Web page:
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Antiparasitic Effects.

The highly lipophilic compound Atovaquone closely resembles the structure ubiquinone.

Atovaquone is potently active (in animals and in vitro) against

In combination with azithromycin it is also used against Babesia (medication after JJ Burrascano, East Hampton, N.Y. and KB Liegner, Armonk, N.Y., USA).

IC50 ranges between 0.1 to 3.0 mg/L against rat Pneumocystis carinii (mechanism of action against this organism unknown).

Its inhibitory effect being analog to ubiquinone, in sensitive parasites atovaquone can act by selectively affecting mitochondrial electron transport and parallel processes such as ATP and pyrimidine biosynthesis. For illustration, cytochrome bc1 complex (complex III) seems to serve as a highly discriminating molecular target for atovaquone in Plasmodia (Fry and Beesley, 1991; Fry and Pudney, 1992).

Physicians' Desk Reference:
Mechanism of action: atovaquone is a hydroxy-1,4-naphtoquinone, an analog of ubiquinone, with antipneumocystic activity.

Therapeutic Uses.

Toxicity and Side Effects.

The drug appears to cause few acute adverse effects. Nevertheless, more clinical evaluation is needed, particularly to detect possible rare, unusual, or long-term toxic effects.

Precautions and Contraindications.

The safety of atovaquone needs to be further evaluated in Carcinogenicity, mutagenicity, and teratogenicity have not been found thus far in routine tests. Note that therapeutic doses can cause maternal toxicity and interfere with normal fetal development in rabbits.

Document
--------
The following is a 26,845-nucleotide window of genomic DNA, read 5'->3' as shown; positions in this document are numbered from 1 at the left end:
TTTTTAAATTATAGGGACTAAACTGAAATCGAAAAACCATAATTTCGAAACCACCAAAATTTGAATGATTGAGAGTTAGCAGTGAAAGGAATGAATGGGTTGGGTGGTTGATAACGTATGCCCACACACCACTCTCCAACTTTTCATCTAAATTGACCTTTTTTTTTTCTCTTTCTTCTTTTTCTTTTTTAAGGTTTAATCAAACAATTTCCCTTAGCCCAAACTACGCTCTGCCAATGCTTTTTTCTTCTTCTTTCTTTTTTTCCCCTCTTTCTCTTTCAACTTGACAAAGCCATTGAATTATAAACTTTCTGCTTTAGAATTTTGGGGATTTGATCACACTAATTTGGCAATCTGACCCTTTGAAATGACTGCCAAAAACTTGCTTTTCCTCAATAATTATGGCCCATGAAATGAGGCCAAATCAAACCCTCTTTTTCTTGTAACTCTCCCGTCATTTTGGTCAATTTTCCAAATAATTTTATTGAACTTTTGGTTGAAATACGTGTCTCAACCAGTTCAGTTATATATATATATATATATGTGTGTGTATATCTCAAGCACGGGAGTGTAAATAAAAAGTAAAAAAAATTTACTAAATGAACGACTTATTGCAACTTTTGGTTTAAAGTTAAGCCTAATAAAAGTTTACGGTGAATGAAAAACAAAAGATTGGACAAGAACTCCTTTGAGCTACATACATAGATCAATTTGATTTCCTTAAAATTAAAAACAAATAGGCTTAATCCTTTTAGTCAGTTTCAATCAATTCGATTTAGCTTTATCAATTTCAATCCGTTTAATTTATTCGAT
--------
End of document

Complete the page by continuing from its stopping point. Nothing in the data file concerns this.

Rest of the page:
Atovaquone may have the ability to compete with certain drugs for binding to plasma proteins. Correspondingly, therapy with rifampicin, a potent inducer of drug metabolism, seems to reduce plasma atovaquone levels.

Caution is advised in using the drug in patients with severe liver disease, since it is not known whether atovaquone induces or inhibits the hepatic metabolism or biliary uptake / elimination of other drugs.

Absorption, Fate, and Excretion.

Atovaquone has a low aqueous solubility, and that is probably the reason for the poor bioavailability of atovaquone after oral administration. Physicians' Desk Reference: Mepron Suspension of Glaxo-Wellcome

Costs in Germany


Dohn, M.N., Weinberg, W.G., Torres, R.A., Follansbee, S.E., Caldwell, P.T., Scott, J.D., Gathe, J.C., Jr., Haghighat, D.P., Sampson, J.H., Spotkov, J., Deresinski, S.C., Meyer, R.D., Lancaster, D.J., and the atovaquone Study Group. Oral atovaquone compared with intravenous pentamidine for Pneumocystis carinii pneumonia in patients with AIDS. Ann. Intern. Med., 1994, 121:174-180.

Fry, M., and Beesley, J.E. Mitochondria of mammalian Plasmodium spp. Parasitology, 1991, 102:17-26.

Fry, M., and Pudney, M. Site of action of the antimalarial hydroxynaphthoquinone, 2-[trans-4-(4¢-chlorophenyl)cyclohexyl]-3-hydroxy-1,4-naphthoquinone (566C80). Biochem. Pharmacol., 1992, 43:1545-1553.

Haile and Flaherty, 1993: No reference given In Goodman & Gilman's

Hughes, W.T., Gray, V.L., Gutteridge, W.E., Latter, V.S., and Pudney, M. Efficacy of a hydroxynaphthoquinone, 566C80, in experimental Pneumocystis carinii pneumonitis. Antimicrob. Agents Chemother., 1990, 34:225-228.

Hughes, W., Leoung, G., Kramer, F., Bozzette, S.A., Safrin, S., Frame, P., Clumeck, N., Masur, H., Lancaster, D., Chan, C., Lavelle, J., Rosenstock, J., Falloon, J., Feinberg, J., LaFon, S., Rogers, M., and Sattler, F. Comparison of atovaquone (566C80) with trimethoprim-sulfmethoxazole to treat Pneumocystis carinii pneumonia in patients with AIDS. N. Engl. J. Med., 1993, 328:1521-1527.

Wong, S.-Y., and Remington, J.S. Biology of Toxoplasma gondii. AIDS, 1993, 7:299-316.


Babesia Species

after: Murray PR, Rosenthal KS, Kobayashi GS, Pfaller MA, Medical Microbiology, 3rd. ed., Mosby-Year Book, Inc., St. Louis, 1998.

Babesia are sporozoan parasites living inside host cells. Morphologically they resemble plasmodia. Babesiosis is an infection of a variety of animals such as cattle, deer, and rodents. Humans are accidental hosts. Infection is transmitted by the ticks of the Ixodes type. In the United States, Babesia microti is the usual cause of babesiosis.